For a long time in Pandora FMS blog we have devoted ourselves to defining and shelling with elegance that extensive and convoluted glossary offered by technology terminology.

You know our saying: The key is to make an impression in technical talks with your boss!

Therefore, today we are going to choose a very trendy word in the meetings of executives in The City of London and in those among the new school of developers in Silicon Valley:


Didn’t you know it? Seriously?

Well… yes, calm down, we’re kidding. As it says in the title and in the keyword, today we will delve into the explanation of the term  Hardening. One of the most preppy words that our head of support Mario Pulido will help us dissect, also known over here as “The quiet man”.

Do you already know what hardening is and how it can help you?

Very good afternoon, Mario. We are sorry to unexpectedly enter your quarters here, but a doubt has suddenly come to us and our dear readers:

What is hardening?

Very good afternoon, Dimas! Don’t worry, you just caught me at my Zen tea break. So, no problem, I’ll fill you in!

In computing, hardening is a set of activities carried out by system administrators to shield systems as much as possible against the possible attacks they may receive.

I understand, but what kind of “activities” do you mean?

Ufff, there are many, I’ll improvise a list if you want me to.

Yes, sure, go ahead!

Take a look at this:

  1. Service deletion. Delete all services that won’t be used in the system. That way you avoid having some open door for attackers with default configurations that are always the most vulnerable.
  2. Updated software. It is very important for all applications being used in the system to be updated, as well as the security patches of the operating system itself. That way we’ll rule out the possibility of having a known and fixed vulnerability in our system and we will close that door to attackers.
  3. Protection against possible physical attacks. Disk Encryption, safe BIOS Configuration, Firmware update, disable auto logon, disable USB usage… Any blockage that you may activate in the face of the possibility of a physical attack is necessary.
  4. Active and updated security applications. Use of antivirus, anti-spam, firewall… Having a policy for the usage of this type of software and an automatic update system. Through the firewall it is necessary to keep all unnecessary accesses and ports closed.
  5. Use of encrypted data and disk encryption. It is important that whenever there is confidential information, there is encryption or an encryption policy of the means by which this information is sent or stored.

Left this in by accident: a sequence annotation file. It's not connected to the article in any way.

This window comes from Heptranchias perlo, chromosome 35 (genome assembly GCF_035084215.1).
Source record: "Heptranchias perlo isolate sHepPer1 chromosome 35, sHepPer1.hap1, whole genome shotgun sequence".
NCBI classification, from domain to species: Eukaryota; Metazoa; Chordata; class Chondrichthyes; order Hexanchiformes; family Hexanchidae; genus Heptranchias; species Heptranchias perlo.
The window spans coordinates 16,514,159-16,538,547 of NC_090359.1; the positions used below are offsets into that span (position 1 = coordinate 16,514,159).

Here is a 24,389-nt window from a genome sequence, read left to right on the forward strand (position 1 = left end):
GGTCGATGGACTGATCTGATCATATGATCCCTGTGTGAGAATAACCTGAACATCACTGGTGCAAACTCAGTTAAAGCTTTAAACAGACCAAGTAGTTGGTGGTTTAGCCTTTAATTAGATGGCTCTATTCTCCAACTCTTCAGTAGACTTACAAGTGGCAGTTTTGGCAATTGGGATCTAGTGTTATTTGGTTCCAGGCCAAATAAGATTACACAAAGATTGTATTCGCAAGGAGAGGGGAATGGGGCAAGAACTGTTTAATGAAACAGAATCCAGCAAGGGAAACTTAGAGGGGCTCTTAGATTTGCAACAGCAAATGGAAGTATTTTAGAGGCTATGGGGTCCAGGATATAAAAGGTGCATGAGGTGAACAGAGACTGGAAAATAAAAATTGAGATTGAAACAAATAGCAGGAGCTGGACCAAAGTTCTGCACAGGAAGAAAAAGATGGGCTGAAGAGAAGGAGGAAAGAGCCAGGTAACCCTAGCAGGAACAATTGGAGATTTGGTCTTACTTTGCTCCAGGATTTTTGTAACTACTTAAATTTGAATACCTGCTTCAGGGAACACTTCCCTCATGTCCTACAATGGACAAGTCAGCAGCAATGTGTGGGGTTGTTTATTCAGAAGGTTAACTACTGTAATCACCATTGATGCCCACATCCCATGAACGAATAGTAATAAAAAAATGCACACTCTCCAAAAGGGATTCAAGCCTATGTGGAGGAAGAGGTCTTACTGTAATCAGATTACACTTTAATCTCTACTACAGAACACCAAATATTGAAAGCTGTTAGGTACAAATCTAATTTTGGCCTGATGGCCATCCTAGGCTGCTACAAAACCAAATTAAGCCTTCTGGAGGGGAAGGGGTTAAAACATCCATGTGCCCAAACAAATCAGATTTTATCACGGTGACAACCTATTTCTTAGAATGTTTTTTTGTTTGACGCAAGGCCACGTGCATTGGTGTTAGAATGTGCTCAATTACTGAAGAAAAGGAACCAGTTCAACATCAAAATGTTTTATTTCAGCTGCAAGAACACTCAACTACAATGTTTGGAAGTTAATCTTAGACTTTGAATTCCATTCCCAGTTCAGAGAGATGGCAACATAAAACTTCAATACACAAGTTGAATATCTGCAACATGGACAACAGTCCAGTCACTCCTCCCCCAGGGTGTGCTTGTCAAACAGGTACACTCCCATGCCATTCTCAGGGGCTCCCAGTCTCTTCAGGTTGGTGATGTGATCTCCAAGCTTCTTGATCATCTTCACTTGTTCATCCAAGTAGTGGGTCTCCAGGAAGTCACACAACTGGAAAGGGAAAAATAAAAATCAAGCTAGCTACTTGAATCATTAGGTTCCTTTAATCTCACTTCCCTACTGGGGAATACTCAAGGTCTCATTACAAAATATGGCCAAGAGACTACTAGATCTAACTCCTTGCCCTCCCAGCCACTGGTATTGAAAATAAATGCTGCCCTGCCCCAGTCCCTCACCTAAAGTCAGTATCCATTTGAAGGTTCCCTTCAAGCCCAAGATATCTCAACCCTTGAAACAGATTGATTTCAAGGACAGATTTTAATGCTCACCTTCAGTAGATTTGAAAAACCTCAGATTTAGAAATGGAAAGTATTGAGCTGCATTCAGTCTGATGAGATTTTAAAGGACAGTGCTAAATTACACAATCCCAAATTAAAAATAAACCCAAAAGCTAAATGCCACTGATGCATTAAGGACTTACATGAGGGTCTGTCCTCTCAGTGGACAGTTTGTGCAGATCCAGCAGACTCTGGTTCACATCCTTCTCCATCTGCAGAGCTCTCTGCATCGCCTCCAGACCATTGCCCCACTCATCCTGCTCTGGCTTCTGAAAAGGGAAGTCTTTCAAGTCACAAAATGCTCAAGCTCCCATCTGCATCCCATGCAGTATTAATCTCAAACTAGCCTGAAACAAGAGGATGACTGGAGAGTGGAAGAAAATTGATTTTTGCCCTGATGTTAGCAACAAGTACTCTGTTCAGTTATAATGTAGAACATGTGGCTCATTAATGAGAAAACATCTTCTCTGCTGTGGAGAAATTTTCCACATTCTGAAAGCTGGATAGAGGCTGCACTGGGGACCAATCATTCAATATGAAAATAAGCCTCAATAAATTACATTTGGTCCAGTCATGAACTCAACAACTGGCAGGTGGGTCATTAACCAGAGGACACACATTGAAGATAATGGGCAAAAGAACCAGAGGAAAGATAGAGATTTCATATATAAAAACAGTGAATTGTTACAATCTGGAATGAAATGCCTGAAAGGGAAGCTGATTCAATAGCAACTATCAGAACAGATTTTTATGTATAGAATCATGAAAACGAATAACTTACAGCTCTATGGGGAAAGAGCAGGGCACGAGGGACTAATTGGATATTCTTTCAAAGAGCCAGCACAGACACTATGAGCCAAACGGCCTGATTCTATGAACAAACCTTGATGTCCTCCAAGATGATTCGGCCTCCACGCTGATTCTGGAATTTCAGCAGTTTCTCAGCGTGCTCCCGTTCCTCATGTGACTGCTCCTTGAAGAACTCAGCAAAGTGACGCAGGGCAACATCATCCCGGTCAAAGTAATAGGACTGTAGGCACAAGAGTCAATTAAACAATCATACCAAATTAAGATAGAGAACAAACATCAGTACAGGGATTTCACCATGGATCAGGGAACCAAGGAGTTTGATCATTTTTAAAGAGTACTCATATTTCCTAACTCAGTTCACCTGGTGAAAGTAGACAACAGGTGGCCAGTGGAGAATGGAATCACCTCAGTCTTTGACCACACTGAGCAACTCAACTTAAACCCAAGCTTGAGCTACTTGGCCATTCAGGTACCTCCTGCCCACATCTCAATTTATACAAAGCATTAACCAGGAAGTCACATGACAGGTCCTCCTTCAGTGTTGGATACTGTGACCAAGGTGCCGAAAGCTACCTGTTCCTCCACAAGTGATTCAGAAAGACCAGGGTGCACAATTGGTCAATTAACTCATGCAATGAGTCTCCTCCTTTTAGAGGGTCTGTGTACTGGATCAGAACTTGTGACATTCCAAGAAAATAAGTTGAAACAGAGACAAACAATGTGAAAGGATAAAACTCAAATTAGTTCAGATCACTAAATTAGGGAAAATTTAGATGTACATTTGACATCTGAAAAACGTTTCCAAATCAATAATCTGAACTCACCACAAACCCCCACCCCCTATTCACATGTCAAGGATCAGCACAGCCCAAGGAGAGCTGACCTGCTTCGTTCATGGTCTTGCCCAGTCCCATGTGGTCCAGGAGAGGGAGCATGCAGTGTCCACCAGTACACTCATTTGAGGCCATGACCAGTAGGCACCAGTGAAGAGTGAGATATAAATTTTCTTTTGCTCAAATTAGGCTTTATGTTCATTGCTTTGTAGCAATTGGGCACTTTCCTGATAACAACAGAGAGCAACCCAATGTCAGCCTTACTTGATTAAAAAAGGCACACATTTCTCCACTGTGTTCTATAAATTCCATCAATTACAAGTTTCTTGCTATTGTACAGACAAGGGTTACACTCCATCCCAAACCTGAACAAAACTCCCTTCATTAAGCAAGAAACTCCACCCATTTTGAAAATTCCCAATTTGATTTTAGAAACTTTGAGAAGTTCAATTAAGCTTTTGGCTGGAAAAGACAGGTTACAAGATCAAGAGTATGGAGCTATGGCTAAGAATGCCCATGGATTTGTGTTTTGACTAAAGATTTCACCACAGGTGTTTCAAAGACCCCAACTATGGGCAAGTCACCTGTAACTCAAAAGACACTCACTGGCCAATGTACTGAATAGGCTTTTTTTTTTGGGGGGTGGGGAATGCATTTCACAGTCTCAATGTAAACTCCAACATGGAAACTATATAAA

6. Do not open mails from unreliable senders. It is essential to have an email server with spam blocking options and avoid opening attachments or mails from unknown senders to avoid possible attacks.
  7. Periodic system audits. All systems must be audited periodically to check for possible attacks, or attempted attacks, that may have taken place in our systems to, that way, take measures of higher securitization levels in environments that may suffer a higher number of attacks.
  8.  Correct backup management and monitoring. It is essential to have full backup creation and management of all the most critical services in the organization, as well as their reliable monitoring so that, in the event of an attack or system degradation, you may recover a new instance as soon as possible with the backups saved.
  9. Monitoring important metrics for safety. Logs, accesses, number of connections, service load (CPU, Memory), disk growth. All these metrics and many more are important to find out if you are suffering an attack. Having them monitored and knowing them in real time can get you rid of many attacks or service degradations.

The use of inventory modules to monitor installed software, installed patches, users… gives us a detailed report of how our server park is, as well as through the inventory alerts themselves you may find out whether any user installed any software not allowed in the organization.

Yes, sir, there is work to be done. And what does Pandora FMS     have to do with hardening?

In these last two points I mentioned to you is where Pandora FMS comes in. By monitoring all these metrics and the subsequent report generation you will have an overview of your systems and may identify, at a glance, systems with security issues.

Want to know more about how Pandora FMS can help you?

The total monitoring solution for full observability

Contact our sales team, ask for a quote or solve all of your doubts about our licenses.